Scripture for All Saints Sunday:
Revelation 7.9-17; Psalm 34.1-10, 22; 1 John 3.1-3; Matthew 5.1-12
In the course of the past week we have celebrated the 500th anniversary of the beginning of the Protestant Reformation, Halloween, All Saints and All Souls.
The Reformation shone a light into some dark areas of the church at the time. Halloween shines the light of humour and ridicule into the dark areas of death and so diminishes its power. All Saints Day shines the light of the witness of human endeavour to bring God’s kingdom closer into dark areas of life – and death; All Saints Day celebrates the best of human attempts to follow faithfully in the footsteps of Christ.
Where do those footsteps lead? One place is to Jesus, preaching on the mountain and delivering the beatitudes. But for many people, this list simply uplifts a bunch of losers – whom Jesus describes as ‘blessed,’ or ‘happy.’ How can this be?
The reason that the poor, the downtrodden, the mourners, and others can be happy is that the kingdom of God belongs to them. The kingdom of God is a kingdom where the people whom life casts as “losers” are honoured by God. The kingdom is a place where we can find welcome even when life doesn’t seem hopeful. The point is that we can take heart that we belong to God, that we are honoured by God, and not because our lives are successful, but rather in spite of our lives not being perfect
The beatitudes remind us that it is God’s measure of success that matters: that the kingdom of God belongs to the ones honoured by God, not honoured by the world; that God’s answer to the homeless person is not to give them a bag of food, or even a home, but to invite them into a kingdom.
And we don’t all like that. We are not comfortable living in the world of Jesus’ beatitudes. We don’t all want to have to deal with being close to those whom we dislike or even despise. Maybe all of us, at some time, have balked at the prospect of actually living in the world of Jesus’ beatitudes. We forget that, ‘There, but for fortune, go you or I …’ and instead of turning the power of humour and ridicule on the darkness of death, we turn it upon those who are weak and vulnerable – the ‘losers’ uplifted in Jesus’ list of beatitudes.
Nevertheless, it is a wonderful hallmark of God’s love channelled through humanity that it cannot help shining through, illuminating the little piece of saintliness in all of us. Death’s power over us is the idea of eternal darkness, which we affirm to be subject to Christ’s eternal light.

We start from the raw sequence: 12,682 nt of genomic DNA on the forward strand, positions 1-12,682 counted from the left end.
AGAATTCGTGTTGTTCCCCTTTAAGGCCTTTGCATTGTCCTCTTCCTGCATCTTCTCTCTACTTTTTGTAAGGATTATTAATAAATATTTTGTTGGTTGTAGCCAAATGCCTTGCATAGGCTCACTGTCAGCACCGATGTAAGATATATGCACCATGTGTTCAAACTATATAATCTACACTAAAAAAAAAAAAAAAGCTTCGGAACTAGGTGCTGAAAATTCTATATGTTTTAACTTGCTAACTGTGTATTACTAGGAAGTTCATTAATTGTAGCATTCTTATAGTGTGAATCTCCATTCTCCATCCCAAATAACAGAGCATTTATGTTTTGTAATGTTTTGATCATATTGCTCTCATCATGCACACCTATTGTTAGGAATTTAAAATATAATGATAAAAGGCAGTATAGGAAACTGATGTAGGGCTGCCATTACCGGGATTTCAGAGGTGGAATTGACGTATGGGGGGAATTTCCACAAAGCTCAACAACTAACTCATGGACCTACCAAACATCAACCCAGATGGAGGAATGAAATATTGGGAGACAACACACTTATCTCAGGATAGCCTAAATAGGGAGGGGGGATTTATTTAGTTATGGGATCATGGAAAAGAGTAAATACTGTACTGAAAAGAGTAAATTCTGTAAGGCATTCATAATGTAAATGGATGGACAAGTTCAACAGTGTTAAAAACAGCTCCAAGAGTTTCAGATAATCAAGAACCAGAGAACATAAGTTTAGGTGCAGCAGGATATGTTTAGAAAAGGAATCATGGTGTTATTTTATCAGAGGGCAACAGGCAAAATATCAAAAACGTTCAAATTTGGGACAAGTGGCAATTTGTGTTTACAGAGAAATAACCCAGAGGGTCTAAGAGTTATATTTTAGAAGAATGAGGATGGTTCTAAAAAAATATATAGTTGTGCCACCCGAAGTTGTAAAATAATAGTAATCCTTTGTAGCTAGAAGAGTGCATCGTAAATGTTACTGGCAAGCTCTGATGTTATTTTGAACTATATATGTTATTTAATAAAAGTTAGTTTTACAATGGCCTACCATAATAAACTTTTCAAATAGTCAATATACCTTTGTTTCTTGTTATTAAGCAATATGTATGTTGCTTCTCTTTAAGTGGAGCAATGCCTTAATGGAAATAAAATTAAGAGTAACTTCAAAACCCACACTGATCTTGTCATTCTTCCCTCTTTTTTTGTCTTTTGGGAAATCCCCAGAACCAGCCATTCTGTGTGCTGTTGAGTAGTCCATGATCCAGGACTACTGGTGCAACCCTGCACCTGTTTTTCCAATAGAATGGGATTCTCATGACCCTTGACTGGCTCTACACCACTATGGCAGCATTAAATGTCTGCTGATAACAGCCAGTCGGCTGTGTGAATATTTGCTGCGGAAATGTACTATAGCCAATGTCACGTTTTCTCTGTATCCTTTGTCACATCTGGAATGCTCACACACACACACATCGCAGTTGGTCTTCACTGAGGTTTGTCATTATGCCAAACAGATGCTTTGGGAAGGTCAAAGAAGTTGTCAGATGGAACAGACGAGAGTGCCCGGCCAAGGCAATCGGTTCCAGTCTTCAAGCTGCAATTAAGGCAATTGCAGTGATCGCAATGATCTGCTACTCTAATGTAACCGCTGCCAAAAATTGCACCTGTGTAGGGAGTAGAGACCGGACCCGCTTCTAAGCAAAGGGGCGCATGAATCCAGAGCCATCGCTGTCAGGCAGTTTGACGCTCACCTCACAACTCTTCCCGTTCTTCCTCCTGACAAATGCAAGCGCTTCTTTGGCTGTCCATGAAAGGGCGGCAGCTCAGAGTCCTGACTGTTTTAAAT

How this all works is, of course, a mystery. I read an article this week by a priest celebrating 40 years of ordained ministry, and contemplating retirement. He wrote about understanding the tiredness that comes as we get older, even if we do resist the terminal aspects of our mortality. Acknowledging that it is, indeed, a mystery, he commented that he could use a rest. The idea of dying into rest before rebirth into energetic glory is not new – Tom Wright has, for example, written in this vein.
Perhaps we are all entitled to a little rest before being raised in energetic glory to participate in God’s new world. But are we willing to begin participation now?
We need to decide whether we are willing to let that piece of saintliness within us come to the fore – because it might cost us something. We really need to decide whether we are people of the beatitudes, whether we are willing to allow this world to become a place that more closely foreshadows the life to come – because it will cost us something. We need to decide whether to turn on the light switch that might illuminate far more than we realise – including things about ourselves that we might be quite comfortable keeping in the dark.
If we do, then we are, in whatever way God decides for us, marching towards joining what we call the communion of saints. We are called children of God, and are invited to be so. But are we up to it?
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